Ye are the salt of the earth: but if the salt have lost his savour, wherewith shall it be salted? It is thenceforth good for nothing, but to be cast out, and to be trodden under foot of men. (Matt. 5:13)
How can a person become salt?
Salt in all its utility is most commonly and essentially used for taste: an attribute that makes it an essential ingredient. Sans salt there is taste that does not appeal to our savoring buds. But the question is how can a person become such an essential ingredient for the curry that has to be enjoyed by all? The answer is there in itself; Biblical examples have one great thing about them that they don’t require to start onto a philosophical pursuit to get its meaning. They are easy; they are childlike, apt and have the power to transform. Salt mixes well with the ingredients it is added to. It does not initiates reaction that may harm the overall state of the ingredients it is added to. It mixes so well that no traces of its existence can be seen by naked eyes, but, it retains its individuality in terms of taste. Nothing on earth can replace salt. It is one such thing, so easily available and yet so important. I don’t think that it has ever claimed its importance in terms of price rise of house-hold commodities. Now, let us juxtapose ourselves to the salt thing. We live in the society, in perfect harmony. We mix with them well and try to be one like them. But then what about our individuality? When attempting to prove our individuality we dissociate ourselves, we stand apart as a different being and revolt against others. Learn from salt, what it does; it mixes well and at the same time retains its individuality. This can only happen when you are unique at the very core of your being, like salt. For your individuality you don’t have to occupy or encroach someone else’s domain of freedom, you need not to make others feel down but have to add on to the taste on the whole. Salt as mixed in curry does not push other ingredients out (in the sense their qualities, their flavors etc.) rather it’s only an additive that gives taste.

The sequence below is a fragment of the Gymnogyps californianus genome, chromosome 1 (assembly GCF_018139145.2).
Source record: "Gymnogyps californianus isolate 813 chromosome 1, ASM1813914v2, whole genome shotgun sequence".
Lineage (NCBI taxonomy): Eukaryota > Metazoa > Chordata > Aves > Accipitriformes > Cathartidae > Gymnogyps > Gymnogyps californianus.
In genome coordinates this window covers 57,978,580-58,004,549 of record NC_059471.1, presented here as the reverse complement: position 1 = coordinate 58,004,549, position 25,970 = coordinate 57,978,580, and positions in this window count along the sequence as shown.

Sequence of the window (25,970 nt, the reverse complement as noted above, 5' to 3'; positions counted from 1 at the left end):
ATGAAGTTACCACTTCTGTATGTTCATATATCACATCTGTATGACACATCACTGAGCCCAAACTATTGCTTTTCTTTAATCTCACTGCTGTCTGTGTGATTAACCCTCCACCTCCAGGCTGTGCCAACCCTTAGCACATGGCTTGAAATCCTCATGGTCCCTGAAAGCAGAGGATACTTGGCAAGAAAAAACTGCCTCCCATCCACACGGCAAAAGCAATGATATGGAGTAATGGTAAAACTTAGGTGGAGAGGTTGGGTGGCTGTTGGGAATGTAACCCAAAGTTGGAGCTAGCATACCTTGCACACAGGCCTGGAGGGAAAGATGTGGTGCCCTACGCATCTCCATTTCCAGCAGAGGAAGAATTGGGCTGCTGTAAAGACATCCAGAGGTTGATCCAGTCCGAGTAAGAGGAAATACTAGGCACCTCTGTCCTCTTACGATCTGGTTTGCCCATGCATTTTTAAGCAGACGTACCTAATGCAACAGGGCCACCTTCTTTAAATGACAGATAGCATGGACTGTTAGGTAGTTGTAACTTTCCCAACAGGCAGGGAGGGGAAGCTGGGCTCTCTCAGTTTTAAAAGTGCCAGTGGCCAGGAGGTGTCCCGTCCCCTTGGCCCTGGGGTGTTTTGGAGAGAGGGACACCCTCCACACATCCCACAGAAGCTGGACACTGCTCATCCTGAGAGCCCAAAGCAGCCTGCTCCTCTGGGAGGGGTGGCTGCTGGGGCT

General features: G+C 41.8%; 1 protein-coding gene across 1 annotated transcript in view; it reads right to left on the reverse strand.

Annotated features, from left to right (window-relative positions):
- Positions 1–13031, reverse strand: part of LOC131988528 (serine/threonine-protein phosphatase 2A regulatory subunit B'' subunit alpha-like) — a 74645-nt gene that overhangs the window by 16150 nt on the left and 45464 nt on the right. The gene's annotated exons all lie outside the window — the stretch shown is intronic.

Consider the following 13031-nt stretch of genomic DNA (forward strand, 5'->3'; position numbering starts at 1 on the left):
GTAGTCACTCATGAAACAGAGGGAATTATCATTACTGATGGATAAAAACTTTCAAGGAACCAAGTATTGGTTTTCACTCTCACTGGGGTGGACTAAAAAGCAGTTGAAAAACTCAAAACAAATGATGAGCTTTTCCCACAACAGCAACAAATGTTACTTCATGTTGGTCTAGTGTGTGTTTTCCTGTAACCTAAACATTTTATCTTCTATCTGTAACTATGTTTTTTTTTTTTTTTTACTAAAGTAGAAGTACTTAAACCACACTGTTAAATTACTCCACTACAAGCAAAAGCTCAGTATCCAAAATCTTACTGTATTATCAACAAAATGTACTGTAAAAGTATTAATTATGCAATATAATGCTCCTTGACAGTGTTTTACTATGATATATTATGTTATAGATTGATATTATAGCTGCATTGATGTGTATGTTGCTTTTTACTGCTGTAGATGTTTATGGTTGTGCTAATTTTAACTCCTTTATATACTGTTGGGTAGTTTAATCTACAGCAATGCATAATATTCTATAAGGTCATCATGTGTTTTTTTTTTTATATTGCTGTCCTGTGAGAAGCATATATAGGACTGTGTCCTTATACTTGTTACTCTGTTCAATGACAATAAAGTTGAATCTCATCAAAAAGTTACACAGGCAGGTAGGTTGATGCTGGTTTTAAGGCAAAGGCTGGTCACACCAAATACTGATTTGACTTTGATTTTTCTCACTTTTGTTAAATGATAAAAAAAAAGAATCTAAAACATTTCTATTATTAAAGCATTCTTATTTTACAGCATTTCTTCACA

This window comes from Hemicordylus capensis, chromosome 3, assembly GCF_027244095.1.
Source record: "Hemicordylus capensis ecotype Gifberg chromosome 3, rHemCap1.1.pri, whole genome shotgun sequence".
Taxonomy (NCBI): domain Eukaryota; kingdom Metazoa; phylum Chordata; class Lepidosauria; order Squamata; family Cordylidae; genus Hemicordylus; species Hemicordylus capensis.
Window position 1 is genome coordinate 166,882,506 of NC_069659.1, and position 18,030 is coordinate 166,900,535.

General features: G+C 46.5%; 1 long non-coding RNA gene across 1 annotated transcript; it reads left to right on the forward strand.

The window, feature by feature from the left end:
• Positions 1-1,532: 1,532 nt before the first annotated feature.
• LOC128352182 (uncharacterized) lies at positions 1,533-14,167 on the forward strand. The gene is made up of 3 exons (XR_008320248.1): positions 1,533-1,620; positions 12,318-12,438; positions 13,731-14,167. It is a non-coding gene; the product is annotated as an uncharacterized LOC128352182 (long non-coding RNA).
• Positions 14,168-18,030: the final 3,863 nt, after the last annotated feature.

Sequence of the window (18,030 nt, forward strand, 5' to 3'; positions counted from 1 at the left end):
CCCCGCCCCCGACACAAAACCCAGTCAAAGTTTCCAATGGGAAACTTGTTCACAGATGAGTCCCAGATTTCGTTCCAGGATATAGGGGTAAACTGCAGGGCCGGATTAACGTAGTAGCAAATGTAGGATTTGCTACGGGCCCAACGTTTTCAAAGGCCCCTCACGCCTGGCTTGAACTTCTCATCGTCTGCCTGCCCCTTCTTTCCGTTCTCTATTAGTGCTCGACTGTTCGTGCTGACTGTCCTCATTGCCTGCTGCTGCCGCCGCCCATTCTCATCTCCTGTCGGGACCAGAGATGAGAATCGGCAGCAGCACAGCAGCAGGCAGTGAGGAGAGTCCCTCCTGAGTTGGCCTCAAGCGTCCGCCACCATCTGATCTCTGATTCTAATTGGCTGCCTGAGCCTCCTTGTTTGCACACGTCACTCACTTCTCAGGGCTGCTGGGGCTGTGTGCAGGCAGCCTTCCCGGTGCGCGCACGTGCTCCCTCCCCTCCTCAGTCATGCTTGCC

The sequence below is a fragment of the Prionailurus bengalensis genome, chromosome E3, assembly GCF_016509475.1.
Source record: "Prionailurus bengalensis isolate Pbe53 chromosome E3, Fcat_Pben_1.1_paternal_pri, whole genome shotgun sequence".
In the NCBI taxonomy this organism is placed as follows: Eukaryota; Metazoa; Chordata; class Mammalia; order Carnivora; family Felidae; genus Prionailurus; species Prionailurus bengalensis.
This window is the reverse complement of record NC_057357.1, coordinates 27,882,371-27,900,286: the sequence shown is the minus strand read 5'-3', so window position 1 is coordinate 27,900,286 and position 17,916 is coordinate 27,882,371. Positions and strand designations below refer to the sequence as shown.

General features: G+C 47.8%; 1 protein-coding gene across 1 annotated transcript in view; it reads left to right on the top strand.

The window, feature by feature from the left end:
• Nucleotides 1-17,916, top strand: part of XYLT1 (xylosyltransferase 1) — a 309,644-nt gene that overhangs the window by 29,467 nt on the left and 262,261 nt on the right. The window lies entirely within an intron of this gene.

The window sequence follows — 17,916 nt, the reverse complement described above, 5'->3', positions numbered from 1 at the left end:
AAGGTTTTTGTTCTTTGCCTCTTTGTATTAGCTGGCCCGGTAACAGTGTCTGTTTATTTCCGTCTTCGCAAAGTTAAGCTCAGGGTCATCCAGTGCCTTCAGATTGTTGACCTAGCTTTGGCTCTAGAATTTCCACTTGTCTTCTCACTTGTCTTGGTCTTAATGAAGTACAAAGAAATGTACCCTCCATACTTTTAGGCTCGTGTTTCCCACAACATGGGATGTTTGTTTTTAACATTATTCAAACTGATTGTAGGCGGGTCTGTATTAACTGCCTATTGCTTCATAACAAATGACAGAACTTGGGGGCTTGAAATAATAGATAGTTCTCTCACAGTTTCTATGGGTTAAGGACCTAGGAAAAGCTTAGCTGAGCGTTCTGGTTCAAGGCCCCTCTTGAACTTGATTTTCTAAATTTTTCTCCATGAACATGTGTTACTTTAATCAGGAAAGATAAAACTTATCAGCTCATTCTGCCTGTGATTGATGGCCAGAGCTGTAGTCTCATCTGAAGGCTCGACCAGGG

More so, salt never expects praises for the taste in the curry, or, we never give credit to salt for a tasty curry rather we commend the spices. Though we can easily imagine what a curry would be sans salt or a little disproportionate amount in seasoning of salt. When we do something commendable we want all the credits, even for the things we have not done, we become spices. And, see the universality of its appeal; throughout the world in all the variety of culinary preparations it is but an essential ingredient. Nobody imagines a tasty food without salt; no kitchen is complete without a pot of salt in a specific corner of the kitchen. No one notices this pot in particular but it never loses its importance. It is most commonly found on the dining table too, overlooking its presence is but common still it finds its place on the table.
What a perfect example of humility. Being so out of sight one can be as important as the salt, because his humility would not allow him to crave for primary place, crave for publicity or crave for credits. He will know his importance and won’t wait or expect recommendations. He will lay, maybe in a corner, never expecting the importance of spices and then too making the whole thing tasty. Salt with all its capacities mentioned above, is a cleanser, and is a preserver too. Can we with all are capacities be like salt?